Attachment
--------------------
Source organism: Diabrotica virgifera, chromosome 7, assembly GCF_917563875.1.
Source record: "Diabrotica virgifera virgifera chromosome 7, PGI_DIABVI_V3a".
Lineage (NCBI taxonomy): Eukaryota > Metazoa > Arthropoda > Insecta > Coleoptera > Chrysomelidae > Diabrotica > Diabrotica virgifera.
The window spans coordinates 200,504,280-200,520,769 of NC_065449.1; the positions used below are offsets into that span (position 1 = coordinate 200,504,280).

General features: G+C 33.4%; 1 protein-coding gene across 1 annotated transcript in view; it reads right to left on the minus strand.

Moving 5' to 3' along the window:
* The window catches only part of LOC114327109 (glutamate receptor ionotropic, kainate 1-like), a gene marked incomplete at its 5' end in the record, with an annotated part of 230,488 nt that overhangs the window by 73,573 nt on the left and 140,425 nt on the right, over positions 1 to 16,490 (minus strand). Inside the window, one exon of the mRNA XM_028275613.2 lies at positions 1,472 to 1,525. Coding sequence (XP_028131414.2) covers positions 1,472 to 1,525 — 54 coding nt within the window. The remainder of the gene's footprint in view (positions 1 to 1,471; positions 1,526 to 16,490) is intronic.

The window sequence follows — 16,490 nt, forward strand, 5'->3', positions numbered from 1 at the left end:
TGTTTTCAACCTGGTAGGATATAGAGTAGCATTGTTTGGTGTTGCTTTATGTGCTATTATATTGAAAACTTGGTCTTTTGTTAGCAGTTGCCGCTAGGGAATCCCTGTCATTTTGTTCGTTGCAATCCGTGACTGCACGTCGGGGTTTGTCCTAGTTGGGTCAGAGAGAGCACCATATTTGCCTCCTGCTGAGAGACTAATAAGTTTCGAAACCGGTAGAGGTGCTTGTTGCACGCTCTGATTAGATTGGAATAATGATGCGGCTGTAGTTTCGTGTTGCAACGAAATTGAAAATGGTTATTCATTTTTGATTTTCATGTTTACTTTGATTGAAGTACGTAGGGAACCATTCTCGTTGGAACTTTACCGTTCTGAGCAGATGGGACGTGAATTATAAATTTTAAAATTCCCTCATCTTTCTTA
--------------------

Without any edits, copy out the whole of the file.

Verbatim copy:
Source organism: Diabrotica virgifera, chromosome 7, assembly GCF_917563875.1.
Source record: "Diabrotica virgifera virgifera chromosome 7, PGI_DIABVI_V3a".
Lineage (NCBI taxonomy): Eukaryota > Metazoa > Arthropoda > Insecta > Coleoptera > Chrysomelidae > Diabrotica > Diabrotica virgifera.
The window spans coordinates 200,504,280-200,520,769 of NC_065449.1; the positions used below are offsets into that span (position 1 = coordinate 200,504,280).

General features: G+C 33.4%; 1 protein-coding gene across 1 annotated transcript in view; it reads right to left on the minus strand.

Moving 5' to 3' along the window:
* The window catches only part of LOC114327109 (glutamate receptor ionotropic, kainate 1-like), a gene marked incomplete at its 5' end in the record, with an annotated part of 230,488 nt that overhangs the window by 73,573 nt on the left and 140,425 nt on the right, over positions 1 to 16,490 (minus strand). Inside the window, one exon of the mRNA XM_028275613.2 lies at positions 1,472 to 1,525. Coding sequence (XP_028131414.2) covers positions 1,472 to 1,525 — 54 coding nt within the window. The remainder of the gene's footprint in view (positions 1 to 1,471; positions 1,526 to 16,490) is intronic.

The window sequence follows — 16,490 nt, forward strand, 5'->3', positions numbered from 1 at the left end:
TGTTTTCAACCTGGTAGGATATAGAGTAGCATTGTTTGGTGTTGCTTTATGTGCTATTATATTGAAAACTTGGTCTTTTGTTAGCAGTTGCCGCTAGGGAATCCCTGTCATTTTGTTCGTTGCAATCCGTGACTGCACGTCGGGGTTTGTCCTAGTTGGGTCAGAGAGAGCACCATATTTGCCTCCTGCTGAGAGACTAATAAGTTTCGAAACCGGTAGAGGTGCTTGTTGCACGCTCTGATTAGATTGGAATAATGATGCGGCTGTAGTTTCGTGTTGCAACGAAATTGAAAATGGTTATTCATTTTTGATTTTCATGTTTACTTTGATTGAAGTACGTAGGGAACCATTCTCGTTGGAACTTTACCGTTCTGAGCAGATGGGACGTGAATTATAAATTTTAAAATTCCCTCATCTTTCTTA